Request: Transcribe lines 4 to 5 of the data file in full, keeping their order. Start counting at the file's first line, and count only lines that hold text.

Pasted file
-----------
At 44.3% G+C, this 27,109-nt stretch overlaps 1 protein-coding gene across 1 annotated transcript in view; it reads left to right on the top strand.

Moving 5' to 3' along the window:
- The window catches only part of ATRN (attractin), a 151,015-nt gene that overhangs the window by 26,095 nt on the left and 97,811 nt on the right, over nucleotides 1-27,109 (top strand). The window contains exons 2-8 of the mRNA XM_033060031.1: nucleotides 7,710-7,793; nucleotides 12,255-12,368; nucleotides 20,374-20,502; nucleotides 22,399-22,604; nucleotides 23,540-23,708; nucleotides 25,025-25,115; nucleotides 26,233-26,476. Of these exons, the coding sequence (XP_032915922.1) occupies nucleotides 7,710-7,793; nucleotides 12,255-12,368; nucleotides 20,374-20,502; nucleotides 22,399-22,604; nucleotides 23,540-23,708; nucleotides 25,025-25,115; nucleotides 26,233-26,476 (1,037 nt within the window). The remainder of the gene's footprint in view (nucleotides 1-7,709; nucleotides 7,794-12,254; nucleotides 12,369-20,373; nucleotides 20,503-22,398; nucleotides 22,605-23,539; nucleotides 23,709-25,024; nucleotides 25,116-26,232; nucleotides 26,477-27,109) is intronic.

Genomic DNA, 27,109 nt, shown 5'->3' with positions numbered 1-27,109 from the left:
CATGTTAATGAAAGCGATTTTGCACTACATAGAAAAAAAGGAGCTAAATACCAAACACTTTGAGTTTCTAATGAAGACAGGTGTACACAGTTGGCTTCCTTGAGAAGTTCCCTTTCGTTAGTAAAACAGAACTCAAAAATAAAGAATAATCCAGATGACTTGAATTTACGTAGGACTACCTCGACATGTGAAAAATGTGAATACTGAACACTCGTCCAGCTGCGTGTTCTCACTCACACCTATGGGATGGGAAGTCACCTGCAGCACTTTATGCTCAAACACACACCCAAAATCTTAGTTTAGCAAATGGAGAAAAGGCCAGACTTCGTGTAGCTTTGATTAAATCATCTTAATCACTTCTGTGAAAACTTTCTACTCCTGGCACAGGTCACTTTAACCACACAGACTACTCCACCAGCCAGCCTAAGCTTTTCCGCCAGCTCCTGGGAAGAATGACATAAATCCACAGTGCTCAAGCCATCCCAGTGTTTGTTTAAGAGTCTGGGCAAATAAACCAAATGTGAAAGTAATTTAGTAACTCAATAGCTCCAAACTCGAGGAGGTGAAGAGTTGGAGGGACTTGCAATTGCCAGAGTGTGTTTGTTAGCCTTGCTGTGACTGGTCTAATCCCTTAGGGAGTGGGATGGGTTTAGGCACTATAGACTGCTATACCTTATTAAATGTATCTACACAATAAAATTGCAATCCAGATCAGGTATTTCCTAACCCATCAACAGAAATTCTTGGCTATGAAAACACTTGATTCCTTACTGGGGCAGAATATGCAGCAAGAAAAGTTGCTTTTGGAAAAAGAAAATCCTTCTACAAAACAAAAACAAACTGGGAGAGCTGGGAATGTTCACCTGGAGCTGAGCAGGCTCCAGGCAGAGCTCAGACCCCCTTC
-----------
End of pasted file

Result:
Genomic DNA, 27,109 nt, shown 5'->3' with positions numbered 1-27,109 from the left:
CATGTTAATGAAAGCGATTTTGCACTACATAGAAAAAAAGGAGCTAAATACCAAACACTTTGAGTTTCTAATGAAGACAGGTGTACACAGTTGGCTTCCTTGAGAAGTTCCCTTTCGTTAGTAAAACAGAACTCAAAAATAAAGAATAATCCAGATGACTTGAATTTACGTAGGACTACCTCGACATGTGAAAAATGTGAATACTGAACACTCGTCCAGCTGCGTGTTCTCACTCACACCTATGGGATGGGAAGTCACCTGCAGCACTTTATGCTCAAACACACACCCAAAATCTTAGTTTAGCAAATGGAGAAAAGGCCAGACTTCGTGTAGCTTTGATTAAATCATCTTAATCACTTCTGTGAAAACTTTCTACTCCTGGCACAGGTCACTTTAACCACACAGACTACTCCACCAGCCAGCCTAAGCTTTTCCGCCAGCTCCTGGGAAGAATGACATAAATCCACAGTGCTCAAGCCATCCCAGTGTTTGTTTAAGAGTCTGGGCAAATAAACCAAATGTGAAAGTAATTTAGTAACTCAATAGCTCCAAACTCGAGGAGGTGAAGAGTTGGAGGGACTTGCAATTGCCAGAGTGTGTTTGTTAGCCTTGCTGTGACTGGTCTAATCCCTTAGGGAGTGGGATGGGTTTAGGCACTATAGACTGCTATACCTTATTAAATGTATCTACACAATAAAATTGCAATCCAGATCAGGTATTTCCTAACCCATCAACAGAAATTCTTGGCTATGAAAACACTTGATTCCTTACTGGGGCAGAATATGCAGCAAGAAAAGTTGCTTTTGGAAAAAGAAAATCCTTCTACAAAACAAAAACAAACTGGGAGAGCTGGGAATGTTCACCTGGAGCTGAGCAGGCTCCAGGCAGAGCTCAGACCCCCTTC